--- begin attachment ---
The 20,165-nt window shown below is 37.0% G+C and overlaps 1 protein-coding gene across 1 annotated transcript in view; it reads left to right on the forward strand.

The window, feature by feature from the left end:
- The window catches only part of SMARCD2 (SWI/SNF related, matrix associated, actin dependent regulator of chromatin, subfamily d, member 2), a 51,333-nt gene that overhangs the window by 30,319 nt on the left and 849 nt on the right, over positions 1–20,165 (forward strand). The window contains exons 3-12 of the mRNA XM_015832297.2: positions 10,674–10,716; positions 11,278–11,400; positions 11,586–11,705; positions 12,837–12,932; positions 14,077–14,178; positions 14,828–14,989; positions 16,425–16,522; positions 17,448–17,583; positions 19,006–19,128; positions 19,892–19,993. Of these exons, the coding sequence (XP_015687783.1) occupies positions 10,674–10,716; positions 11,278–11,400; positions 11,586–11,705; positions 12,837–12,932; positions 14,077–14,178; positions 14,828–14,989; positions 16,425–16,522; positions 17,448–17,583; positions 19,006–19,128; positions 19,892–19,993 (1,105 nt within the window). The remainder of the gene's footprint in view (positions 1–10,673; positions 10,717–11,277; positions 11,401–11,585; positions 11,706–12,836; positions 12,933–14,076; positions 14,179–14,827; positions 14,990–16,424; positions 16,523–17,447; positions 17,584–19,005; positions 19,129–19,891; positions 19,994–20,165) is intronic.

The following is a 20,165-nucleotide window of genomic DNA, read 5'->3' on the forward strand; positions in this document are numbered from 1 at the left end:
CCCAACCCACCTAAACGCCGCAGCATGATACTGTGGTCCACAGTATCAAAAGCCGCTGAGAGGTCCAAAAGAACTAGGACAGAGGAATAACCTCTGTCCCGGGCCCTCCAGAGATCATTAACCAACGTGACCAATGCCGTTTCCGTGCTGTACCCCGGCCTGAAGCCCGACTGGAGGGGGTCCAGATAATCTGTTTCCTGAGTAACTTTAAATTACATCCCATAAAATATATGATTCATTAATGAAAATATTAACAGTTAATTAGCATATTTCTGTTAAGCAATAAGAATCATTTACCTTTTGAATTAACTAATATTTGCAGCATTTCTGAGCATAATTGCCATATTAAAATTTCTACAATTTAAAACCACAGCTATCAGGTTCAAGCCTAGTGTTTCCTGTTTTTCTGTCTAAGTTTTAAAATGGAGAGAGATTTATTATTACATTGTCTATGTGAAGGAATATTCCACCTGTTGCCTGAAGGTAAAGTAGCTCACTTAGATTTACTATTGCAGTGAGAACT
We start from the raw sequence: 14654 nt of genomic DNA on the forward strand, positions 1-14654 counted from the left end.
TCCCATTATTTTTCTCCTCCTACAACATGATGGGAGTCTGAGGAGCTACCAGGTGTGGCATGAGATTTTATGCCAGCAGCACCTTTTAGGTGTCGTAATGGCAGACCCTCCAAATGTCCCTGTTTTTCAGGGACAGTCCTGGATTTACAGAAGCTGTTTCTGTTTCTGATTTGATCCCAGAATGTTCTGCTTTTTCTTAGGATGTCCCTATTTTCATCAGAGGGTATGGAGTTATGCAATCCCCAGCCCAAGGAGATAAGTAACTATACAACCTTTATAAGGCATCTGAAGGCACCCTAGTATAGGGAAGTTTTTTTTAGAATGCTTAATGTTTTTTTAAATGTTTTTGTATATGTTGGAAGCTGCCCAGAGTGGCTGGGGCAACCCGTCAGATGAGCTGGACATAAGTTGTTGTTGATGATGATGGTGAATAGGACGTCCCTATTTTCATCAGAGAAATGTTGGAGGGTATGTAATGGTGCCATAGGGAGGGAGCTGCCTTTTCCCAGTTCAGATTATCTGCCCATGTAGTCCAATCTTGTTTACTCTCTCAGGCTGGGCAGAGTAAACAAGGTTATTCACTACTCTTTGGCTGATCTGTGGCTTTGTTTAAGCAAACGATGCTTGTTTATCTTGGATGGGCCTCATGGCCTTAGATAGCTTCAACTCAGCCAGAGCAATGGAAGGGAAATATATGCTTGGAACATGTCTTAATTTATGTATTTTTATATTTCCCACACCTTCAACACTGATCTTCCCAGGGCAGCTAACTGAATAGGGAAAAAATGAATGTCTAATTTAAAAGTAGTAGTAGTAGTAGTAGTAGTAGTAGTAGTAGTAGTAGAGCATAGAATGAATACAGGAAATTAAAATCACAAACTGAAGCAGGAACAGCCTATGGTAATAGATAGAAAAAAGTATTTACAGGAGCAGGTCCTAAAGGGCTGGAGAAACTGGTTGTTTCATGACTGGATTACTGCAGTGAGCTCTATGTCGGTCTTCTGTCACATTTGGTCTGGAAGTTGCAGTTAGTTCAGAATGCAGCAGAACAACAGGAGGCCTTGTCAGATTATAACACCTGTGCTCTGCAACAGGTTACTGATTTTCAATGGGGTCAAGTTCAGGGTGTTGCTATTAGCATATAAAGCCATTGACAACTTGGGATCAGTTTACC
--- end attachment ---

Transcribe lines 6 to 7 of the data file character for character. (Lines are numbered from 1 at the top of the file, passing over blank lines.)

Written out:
We start from the raw sequence: 14654 nt of genomic DNA on the forward strand, positions 1-14654 counted from the left end.
TCCCATTATTTTTCTCCTCCTACAACATGATGGGAGTCTGAGGAGCTACCAGGTGTGGCATGAGATTTTATGCCAGCAGCACCTTTTAGGTGTCGTAATGGCAGACCCTCCAAATGTCCCTGTTTTTCAGGGACAGTCCTGGATTTACAGAAGCTGTTTCTGTTTCTGATTTGATCCCAGAATGTTCTGCTTTTTCTTAGGATGTCCCTATTTTCATCAGAGGGTATGGAGTTATGCAATCCCCAGCCCAAGGAGATAAGTAACTATACAACCTTTATAAGGCATCTGAAGGCACCCTAGTATAGGGAAGTTTTTTTTAGAATGCTTAATGTTTTTTTAAATGTTTTTGTATATGTTGGAAGCTGCCCAGAGTGGCTGGGGCAACCCGTCAGATGAGCTGGACATAAGTTGTTGTTGATGATGATGGTGAATAGGACGTCCCTATTTTCATCAGAGAAATGTTGGAGGGTATGTAATGGTGCCATAGGGAGGGAGCTGCCTTTTCCCAGTTCAGATTATCTGCCCATGTAGTCCAATCTTGTTTACTCTCTCAGGCTGGGCAGAGTAAACAAGGTTATTCACTACTCTTTGGCTGATCTGTGGCTTTGTTTAAGCAAACGATGCTTGTTTATCTTGGATGGGCCTCATGGCCTTAGATAGCTTCAACTCAGCCAGAGCAATGGAAGGGAAATATATGCTTGGAACATGTCTTAATTTATGTATTTTTATATTTCCCACACCTTCAACACTGATCTTCCCAGGGCAGCTAACTGAATAGGGAAAAAATGAATGTCTAATTTAAAAGTAGTAGTAGTAGTAGTAGTAGTAGTAGTAGTAGTAGTAGAGCATAGAATGAATACAGGAAATTAAAATCACAAACTGAAGCAGGAACAGCCTATGGTAATAGATAGAAAAAAGTATTTACAGGAGCAGGTCCTAAAGGGCTGGAGAAACTGGTTGTTTCATGACTGGATTACTGCAGTGAGCTCTATGTCGGTCTTCTGTCACATTTGGTCTGGAAGTTGCAGTTAGTTCAGAATGCAGCAGAACAACAGGAGGCCTTGTCAGATTATAACACCTGTGCTCTGCAACAGGTTACTGATTTTCAATGGGGTCAAGTTCAGGGTGTTGCTATTAGCATATAAAGCCATTGACAACTTGGGATCAGTTTACC